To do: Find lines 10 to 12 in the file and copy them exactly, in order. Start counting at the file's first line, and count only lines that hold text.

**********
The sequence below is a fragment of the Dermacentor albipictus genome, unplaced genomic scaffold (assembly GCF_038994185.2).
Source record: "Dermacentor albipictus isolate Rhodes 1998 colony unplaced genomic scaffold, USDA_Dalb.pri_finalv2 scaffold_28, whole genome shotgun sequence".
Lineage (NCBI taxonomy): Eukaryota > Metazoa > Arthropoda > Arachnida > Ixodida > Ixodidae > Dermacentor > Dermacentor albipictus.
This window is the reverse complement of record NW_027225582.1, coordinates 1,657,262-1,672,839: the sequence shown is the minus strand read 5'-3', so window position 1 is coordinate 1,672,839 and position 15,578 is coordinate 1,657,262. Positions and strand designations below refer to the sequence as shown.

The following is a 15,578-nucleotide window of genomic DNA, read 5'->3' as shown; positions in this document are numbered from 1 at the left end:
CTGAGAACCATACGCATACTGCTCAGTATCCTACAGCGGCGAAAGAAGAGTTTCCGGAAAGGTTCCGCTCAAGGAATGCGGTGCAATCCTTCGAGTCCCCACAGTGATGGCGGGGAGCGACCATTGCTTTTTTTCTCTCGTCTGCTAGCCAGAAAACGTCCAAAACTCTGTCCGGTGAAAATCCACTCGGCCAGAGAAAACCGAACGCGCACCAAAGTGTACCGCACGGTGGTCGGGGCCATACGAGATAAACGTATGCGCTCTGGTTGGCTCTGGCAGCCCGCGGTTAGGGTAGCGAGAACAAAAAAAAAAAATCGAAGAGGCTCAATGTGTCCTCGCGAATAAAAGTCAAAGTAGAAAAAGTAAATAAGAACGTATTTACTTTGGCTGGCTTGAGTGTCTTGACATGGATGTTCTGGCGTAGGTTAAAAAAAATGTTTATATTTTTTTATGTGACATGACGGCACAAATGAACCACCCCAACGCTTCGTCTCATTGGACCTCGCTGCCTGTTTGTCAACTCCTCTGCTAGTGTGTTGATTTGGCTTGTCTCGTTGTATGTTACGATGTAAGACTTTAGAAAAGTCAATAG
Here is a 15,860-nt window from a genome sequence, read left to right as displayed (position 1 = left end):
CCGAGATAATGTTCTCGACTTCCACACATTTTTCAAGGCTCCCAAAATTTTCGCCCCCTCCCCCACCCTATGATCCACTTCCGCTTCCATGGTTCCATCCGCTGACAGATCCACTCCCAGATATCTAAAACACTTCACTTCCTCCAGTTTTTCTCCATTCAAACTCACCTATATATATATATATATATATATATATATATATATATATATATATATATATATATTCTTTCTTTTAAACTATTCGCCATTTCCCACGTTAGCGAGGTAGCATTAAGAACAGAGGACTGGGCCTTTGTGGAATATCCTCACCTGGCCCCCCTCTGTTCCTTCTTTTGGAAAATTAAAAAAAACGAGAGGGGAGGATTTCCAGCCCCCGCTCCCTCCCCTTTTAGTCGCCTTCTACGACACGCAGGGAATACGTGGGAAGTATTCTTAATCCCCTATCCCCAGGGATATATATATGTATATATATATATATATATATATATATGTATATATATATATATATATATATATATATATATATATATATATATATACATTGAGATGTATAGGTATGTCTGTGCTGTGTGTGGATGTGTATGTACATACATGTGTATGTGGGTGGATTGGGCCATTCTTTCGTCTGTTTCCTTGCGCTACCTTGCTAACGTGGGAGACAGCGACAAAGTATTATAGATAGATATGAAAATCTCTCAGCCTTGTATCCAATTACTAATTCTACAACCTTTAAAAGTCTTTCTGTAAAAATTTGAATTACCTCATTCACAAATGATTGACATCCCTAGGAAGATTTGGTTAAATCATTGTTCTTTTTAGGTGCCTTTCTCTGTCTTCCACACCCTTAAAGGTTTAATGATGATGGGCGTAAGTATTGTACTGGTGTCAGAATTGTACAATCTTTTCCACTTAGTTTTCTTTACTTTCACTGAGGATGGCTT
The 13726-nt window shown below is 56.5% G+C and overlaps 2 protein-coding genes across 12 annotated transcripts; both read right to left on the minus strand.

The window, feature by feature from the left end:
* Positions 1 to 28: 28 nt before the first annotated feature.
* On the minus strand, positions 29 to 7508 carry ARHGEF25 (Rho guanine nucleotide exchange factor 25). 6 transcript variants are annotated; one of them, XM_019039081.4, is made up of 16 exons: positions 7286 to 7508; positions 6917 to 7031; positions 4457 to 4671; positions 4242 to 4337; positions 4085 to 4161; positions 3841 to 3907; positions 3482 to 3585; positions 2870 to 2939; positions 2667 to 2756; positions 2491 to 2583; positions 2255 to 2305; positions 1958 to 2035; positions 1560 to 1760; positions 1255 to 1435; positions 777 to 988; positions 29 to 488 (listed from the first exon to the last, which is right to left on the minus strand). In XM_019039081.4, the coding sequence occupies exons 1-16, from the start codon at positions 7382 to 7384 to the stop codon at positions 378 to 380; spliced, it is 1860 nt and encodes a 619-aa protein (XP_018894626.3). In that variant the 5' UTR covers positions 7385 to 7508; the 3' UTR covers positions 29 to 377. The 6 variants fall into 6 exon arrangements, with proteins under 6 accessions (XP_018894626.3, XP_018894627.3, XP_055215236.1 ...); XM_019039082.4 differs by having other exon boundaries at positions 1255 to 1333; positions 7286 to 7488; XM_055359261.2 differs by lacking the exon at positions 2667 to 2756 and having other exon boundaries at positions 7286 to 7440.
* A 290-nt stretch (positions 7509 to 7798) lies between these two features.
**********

The window, feature by feature from the left end:
* Positions 1 to 28: 28 nt before the first annotated feature.
* On the minus strand, positions 29 to 7508 carry ARHGEF25 (Rho guanine nucleotide exchange factor 25). 6 transcript variants are annotated; one of them, XM_019039081.4, is made up of 16 exons: positions 7286 to 7508; positions 6917 to 7031; positions 4457 to 4671; positions 4242 to 4337; positions 4085 to 4161; positions 3841 to 3907; positions 3482 to 3585; positions 2870 to 2939; positions 2667 to 2756; positions 2491 to 2583; positions 2255 to 2305; positions 1958 to 2035; positions 1560 to 1760; positions 1255 to 1435; positions 777 to 988; positions 29 to 488 (listed from the first exon to the last, which is right to left on the minus strand). In XM_019039081.4, the coding sequence occupies exons 1-16, from the start codon at positions 7382 to 7384 to the stop codon at positions 378 to 380; spliced, it is 1860 nt and encodes a 619-aa protein (XP_018894626.3). In that variant the 5' UTR covers positions 7385 to 7508; the 3' UTR covers positions 29 to 377. The 6 variants fall into 6 exon arrangements, with proteins under 6 accessions (XP_018894626.3, XP_018894627.3, XP_055215236.1 ...); XM_019039082.4 differs by having other exon boundaries at positions 1255 to 1333; positions 7286 to 7488; XM_055359261.2 differs by lacking the exon at positions 2667 to 2756 and having other exon boundaries at positions 7286 to 7440.